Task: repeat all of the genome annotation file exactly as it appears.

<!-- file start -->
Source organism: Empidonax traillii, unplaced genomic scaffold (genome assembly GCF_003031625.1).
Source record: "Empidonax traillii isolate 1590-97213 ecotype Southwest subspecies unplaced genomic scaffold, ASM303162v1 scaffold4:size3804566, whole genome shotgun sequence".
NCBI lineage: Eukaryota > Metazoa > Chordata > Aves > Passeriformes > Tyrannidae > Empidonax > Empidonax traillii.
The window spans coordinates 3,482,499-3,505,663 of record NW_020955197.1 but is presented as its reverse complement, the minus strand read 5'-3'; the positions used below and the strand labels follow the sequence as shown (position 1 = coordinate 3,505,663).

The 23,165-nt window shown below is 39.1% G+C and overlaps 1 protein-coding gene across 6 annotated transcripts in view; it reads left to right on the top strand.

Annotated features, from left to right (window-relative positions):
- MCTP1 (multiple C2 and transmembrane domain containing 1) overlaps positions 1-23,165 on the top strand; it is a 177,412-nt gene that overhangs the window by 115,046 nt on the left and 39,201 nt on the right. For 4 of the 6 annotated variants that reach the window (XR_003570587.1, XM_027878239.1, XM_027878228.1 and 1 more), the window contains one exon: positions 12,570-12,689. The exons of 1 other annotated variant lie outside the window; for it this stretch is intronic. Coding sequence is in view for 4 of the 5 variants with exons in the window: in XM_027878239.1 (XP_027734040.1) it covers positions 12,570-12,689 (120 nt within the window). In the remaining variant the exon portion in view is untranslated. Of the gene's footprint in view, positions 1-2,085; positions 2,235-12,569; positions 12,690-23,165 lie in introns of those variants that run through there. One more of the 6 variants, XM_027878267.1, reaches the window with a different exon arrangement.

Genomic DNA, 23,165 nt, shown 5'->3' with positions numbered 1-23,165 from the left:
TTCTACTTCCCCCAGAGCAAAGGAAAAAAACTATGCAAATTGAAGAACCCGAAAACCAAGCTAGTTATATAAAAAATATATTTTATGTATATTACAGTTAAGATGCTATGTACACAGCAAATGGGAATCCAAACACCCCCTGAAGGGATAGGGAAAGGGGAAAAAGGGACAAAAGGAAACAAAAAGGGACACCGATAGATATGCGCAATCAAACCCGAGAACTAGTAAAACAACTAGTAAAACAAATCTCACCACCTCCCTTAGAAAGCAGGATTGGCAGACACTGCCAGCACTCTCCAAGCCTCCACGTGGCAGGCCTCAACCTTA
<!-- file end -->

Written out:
Source organism: Empidonax traillii, unplaced genomic scaffold (genome assembly GCF_003031625.1).
Source record: "Empidonax traillii isolate 1590-97213 ecotype Southwest subspecies unplaced genomic scaffold, ASM303162v1 scaffold4:size3804566, whole genome shotgun sequence".
NCBI lineage: Eukaryota > Metazoa > Chordata > Aves > Passeriformes > Tyrannidae > Empidonax > Empidonax traillii.
The window spans coordinates 3,482,499-3,505,663 of record NW_020955197.1 but is presented as its reverse complement, the minus strand read 5'-3'; the positions used below and the strand labels follow the sequence as shown (position 1 = coordinate 3,505,663).

The 23,165-nt window shown below is 39.1% G+C and overlaps 1 protein-coding gene across 6 annotated transcripts in view; it reads left to right on the top strand.

Annotated features, from left to right (window-relative positions):
- MCTP1 (multiple C2 and transmembrane domain containing 1) overlaps positions 1-23,165 on the top strand; it is a 177,412-nt gene that overhangs the window by 115,046 nt on the left and 39,201 nt on the right. For 4 of the 6 annotated variants that reach the window (XR_003570587.1, XM_027878239.1, XM_027878228.1 and 1 more), the window contains one exon: positions 12,570-12,689. The exons of 1 other annotated variant lie outside the window; for it this stretch is intronic. Coding sequence is in view for 4 of the 5 variants with exons in the window: in XM_027878239.1 (XP_027734040.1) it covers positions 12,570-12,689 (120 nt within the window). In the remaining variant the exon portion in view is untranslated. Of the gene's footprint in view, positions 1-2,085; positions 2,235-12,569; positions 12,690-23,165 lie in introns of those variants that run through there. One more of the 6 variants, XM_027878267.1, reaches the window with a different exon arrangement.

Genomic DNA, 23,165 nt, shown 5'->3' with positions numbered 1-23,165 from the left:
TTCTACTTCCCCCAGAGCAAAGGAAAAAAACTATGCAAATTGAAGAACCCGAAAACCAAGCTAGTTATATAAAAAATATATTTTATGTATATTACAGTTAAGATGCTATGTACACAGCAAATGGGAATCCAAACACCCCCTGAAGGGATAGGGAAAGGGGAAAAAGGGACAAAAGGAAACAAAAAGGGACACCGATAGATATGCGCAATCAAACCCGAGAACTAGTAAAACAACTAGTAAAACAAATCTCACCACCTCCCTTAGAAAGCAGGATTGGCAGACACTGCCAGCACTCTCCAAGCCTCCACGTGGCAGGCCTCAACCTTA